• Splice variants, one gene can generate proteins of different sizes due to alternative splicing
  • Post-translational modifications may increase the protein molecular weight
  • Activation through post-translational cleavage of pro-proteins may decrease the protein molecular weight
  • Presence of dimers and multimers may increase the protein molecular weight

Score System in the Human Protein Atlas

The performance of the Prestige Antibodies® in WB is validated in HPA by a score system, resulting in supportive, uncertain and not supportive assignments. Supportive results correspond to achieved bands of predictive size with, or without, additional bands present (Figure 2 and 3). Uncertain results correspond to empty blots (no bands) or to single bands differing more than +/- 20% from predicted sizes in kDa. Finally, not supportive results refer to blots with bands not corresponding to predicted sizes or to weak bands of predicted sizes, but with additional bands of higher intensity also present.

On the HPA, WB images scored as supportive and uncertain are shown, providing free assessment of the data. WB images scored not supportive are not presented.

Supportive Western Blot images showing single bands corresponding to predicted sizes in kDa (+/-20%)

Figure 2. Examples of supportive WB images showing single bands corresponding to predicted sizes in kDa (+/-20%).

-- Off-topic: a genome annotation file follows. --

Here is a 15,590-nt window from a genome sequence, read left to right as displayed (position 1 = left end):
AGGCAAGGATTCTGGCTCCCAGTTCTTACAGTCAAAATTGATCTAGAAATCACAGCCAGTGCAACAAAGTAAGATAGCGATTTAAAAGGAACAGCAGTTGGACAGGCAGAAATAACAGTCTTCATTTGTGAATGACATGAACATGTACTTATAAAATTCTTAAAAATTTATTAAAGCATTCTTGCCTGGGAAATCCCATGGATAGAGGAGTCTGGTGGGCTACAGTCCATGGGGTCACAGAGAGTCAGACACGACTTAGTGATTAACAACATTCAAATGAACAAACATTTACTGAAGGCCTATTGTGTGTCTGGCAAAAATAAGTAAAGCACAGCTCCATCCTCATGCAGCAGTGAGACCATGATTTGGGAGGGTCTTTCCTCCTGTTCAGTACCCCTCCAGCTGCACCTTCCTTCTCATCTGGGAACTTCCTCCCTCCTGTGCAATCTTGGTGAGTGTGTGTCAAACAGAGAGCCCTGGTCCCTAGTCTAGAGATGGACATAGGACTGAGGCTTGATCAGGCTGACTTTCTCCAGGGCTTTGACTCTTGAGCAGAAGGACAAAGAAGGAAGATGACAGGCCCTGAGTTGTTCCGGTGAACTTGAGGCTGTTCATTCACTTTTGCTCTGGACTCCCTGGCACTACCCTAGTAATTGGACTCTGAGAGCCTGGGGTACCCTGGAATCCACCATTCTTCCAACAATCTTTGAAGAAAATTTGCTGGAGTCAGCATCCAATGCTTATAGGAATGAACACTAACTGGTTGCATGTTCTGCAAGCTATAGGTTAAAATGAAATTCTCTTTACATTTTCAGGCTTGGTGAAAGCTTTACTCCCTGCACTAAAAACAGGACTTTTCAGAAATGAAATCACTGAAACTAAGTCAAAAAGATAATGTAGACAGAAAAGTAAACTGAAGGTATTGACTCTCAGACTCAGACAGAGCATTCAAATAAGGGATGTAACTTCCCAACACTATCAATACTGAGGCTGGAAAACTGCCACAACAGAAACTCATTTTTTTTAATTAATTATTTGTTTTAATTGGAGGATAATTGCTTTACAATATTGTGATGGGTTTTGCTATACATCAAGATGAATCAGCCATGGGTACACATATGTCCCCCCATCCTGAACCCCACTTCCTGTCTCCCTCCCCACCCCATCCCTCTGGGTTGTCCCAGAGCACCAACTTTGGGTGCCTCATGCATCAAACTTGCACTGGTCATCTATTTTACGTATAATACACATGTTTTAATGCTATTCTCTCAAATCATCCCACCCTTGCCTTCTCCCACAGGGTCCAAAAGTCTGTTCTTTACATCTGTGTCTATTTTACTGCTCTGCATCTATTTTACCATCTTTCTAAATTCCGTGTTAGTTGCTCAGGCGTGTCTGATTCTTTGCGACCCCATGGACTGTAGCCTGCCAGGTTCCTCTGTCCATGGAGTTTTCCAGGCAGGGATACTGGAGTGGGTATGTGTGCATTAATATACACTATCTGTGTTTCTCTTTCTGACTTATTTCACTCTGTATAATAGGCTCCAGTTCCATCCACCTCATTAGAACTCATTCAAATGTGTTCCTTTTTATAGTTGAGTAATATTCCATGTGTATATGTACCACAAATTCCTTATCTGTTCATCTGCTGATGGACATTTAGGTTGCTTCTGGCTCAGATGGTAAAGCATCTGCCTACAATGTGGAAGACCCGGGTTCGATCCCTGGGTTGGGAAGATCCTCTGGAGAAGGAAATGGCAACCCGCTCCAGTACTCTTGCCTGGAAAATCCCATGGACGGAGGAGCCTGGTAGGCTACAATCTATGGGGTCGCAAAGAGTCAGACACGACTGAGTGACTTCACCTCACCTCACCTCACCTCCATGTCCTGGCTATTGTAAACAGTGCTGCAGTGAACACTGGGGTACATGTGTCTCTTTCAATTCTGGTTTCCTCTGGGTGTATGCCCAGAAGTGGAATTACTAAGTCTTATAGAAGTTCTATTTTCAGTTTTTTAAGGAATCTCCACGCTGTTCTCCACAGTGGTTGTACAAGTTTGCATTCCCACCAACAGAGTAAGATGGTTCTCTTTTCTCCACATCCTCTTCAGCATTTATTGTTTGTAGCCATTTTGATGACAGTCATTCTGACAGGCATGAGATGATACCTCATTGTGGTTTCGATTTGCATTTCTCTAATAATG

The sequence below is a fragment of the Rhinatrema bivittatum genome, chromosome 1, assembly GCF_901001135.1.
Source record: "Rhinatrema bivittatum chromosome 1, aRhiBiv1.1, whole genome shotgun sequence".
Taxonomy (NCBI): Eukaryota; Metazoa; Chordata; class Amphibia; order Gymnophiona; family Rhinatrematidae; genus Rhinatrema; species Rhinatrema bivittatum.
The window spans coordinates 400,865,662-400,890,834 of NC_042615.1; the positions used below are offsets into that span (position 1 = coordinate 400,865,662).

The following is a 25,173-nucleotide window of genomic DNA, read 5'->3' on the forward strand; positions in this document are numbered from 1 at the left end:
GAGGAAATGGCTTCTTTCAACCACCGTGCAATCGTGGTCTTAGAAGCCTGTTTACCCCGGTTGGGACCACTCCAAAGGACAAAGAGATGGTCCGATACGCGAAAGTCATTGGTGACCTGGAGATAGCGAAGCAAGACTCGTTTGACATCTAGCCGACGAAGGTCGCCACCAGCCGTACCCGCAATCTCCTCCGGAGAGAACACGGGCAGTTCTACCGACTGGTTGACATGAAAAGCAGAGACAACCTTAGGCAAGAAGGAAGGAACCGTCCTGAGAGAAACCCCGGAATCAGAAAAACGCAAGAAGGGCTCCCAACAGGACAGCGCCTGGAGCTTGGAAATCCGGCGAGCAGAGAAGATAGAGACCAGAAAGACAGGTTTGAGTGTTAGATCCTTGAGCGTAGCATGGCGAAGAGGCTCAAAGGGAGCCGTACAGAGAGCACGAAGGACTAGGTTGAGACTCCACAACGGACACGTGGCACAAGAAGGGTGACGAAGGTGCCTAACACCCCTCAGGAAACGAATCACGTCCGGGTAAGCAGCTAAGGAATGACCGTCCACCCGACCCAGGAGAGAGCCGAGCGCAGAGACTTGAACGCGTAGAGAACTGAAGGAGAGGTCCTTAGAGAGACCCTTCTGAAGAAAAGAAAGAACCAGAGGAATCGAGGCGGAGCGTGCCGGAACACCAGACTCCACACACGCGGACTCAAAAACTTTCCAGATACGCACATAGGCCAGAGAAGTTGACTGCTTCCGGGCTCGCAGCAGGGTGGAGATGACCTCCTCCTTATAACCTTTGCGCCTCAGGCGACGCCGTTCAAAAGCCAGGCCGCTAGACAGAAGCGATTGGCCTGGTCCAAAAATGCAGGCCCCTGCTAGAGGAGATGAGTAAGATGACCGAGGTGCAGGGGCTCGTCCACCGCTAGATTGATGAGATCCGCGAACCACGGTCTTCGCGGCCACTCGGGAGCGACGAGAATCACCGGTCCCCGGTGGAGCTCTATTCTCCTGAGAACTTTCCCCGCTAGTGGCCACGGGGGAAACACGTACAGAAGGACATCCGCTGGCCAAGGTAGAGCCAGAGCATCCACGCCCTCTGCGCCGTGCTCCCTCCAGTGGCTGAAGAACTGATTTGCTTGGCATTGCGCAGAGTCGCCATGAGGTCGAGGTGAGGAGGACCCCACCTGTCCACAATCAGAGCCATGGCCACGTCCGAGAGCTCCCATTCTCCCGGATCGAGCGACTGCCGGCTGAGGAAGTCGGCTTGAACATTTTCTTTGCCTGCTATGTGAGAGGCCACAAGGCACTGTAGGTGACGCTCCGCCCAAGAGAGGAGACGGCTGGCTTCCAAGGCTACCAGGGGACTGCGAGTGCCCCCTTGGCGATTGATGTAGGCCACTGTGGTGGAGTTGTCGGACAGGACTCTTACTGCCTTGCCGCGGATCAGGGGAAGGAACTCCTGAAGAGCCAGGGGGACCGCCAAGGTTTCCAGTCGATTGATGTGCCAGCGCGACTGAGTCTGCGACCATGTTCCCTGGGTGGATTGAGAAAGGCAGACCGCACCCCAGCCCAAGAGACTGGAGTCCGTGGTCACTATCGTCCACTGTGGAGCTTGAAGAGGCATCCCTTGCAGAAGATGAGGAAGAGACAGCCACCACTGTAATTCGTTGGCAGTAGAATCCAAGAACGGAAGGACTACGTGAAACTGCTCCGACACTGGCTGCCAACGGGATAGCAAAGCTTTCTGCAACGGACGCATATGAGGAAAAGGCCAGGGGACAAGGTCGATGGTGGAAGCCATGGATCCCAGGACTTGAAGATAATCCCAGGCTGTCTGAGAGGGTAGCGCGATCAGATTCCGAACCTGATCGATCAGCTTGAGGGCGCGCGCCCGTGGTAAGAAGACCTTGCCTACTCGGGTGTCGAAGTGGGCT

A) HPA000898, Anti-HSPA9, target weight: 74 kDa. Lane 1: Marker [kDa]: 206,113,82,49,32,26,17.8; Lane 2: RT-4; Lane 3: U-251MG sp; Lane 4: A-431; Lane 5: Liver; Lane 6: Tonsil.

B) HPA007292, Anti-SLC27A5, target weight: 75, 67 kDa. Lane 1: Marker [kDa]: 230,130,95,72,56,36,28,17,11; Lane 2: RT-4; Lane 3: U-251MG sp; Lane 4: Human Plasma; Lane 5: Liver; Lane 6: Tonsil.

Supportive Western Blot images showing bands of predicted sizes in kDa (+/-20%) with additional bands present

Figure 3. Examples of supportive WB images showing bands of predicted sizes in kDa (+/-20%) with additional bands present.

A) HPA002877, Anti-PGRMC1, target weight: 22 kDa. Lane 1: Marker [kDa]: 206,113,82,49,32,26,17.8; Lane 2: RT-4; Lane 3: U-251MG sp; Lane 4: A-431; Lane 5: Liver; Lane 6: Tonsil.

B) HPA004125, Anti-MARS, target weight: 101, 49 kDa. Lane 1: Marker [kDa]: 230,110,82,49.3,32.2,25.5,17.6; Lane 2: RT-4; Lane 3: U-251MG sp; Lane 4: Human Plasma; Lane 5: Liver; Lane 6: Tonsil.

WB in Over-Expressed Lysates

Ongoing testing in over-expressed lysates (Origene Technologies) for antibodies previously scored as uncertain or not supportive using total protein lysates, results in a supportive score for 90% of the analyses.

Immunoblotting Protocol

Electrophoresis and Blotting

Sample Preparation

Protein samples (selected tissue lysates, cell lysates or over-expression lysates) are mixed with Laemmli buffer (to a final loading concentration of 2% SDS, 10% glycerol, 0.002% bromophenol blue, 0.0625 M TrisHCl), supplemented with DTT to a final concentration of 50 mM, and incubated in 95°C for 5 minutes.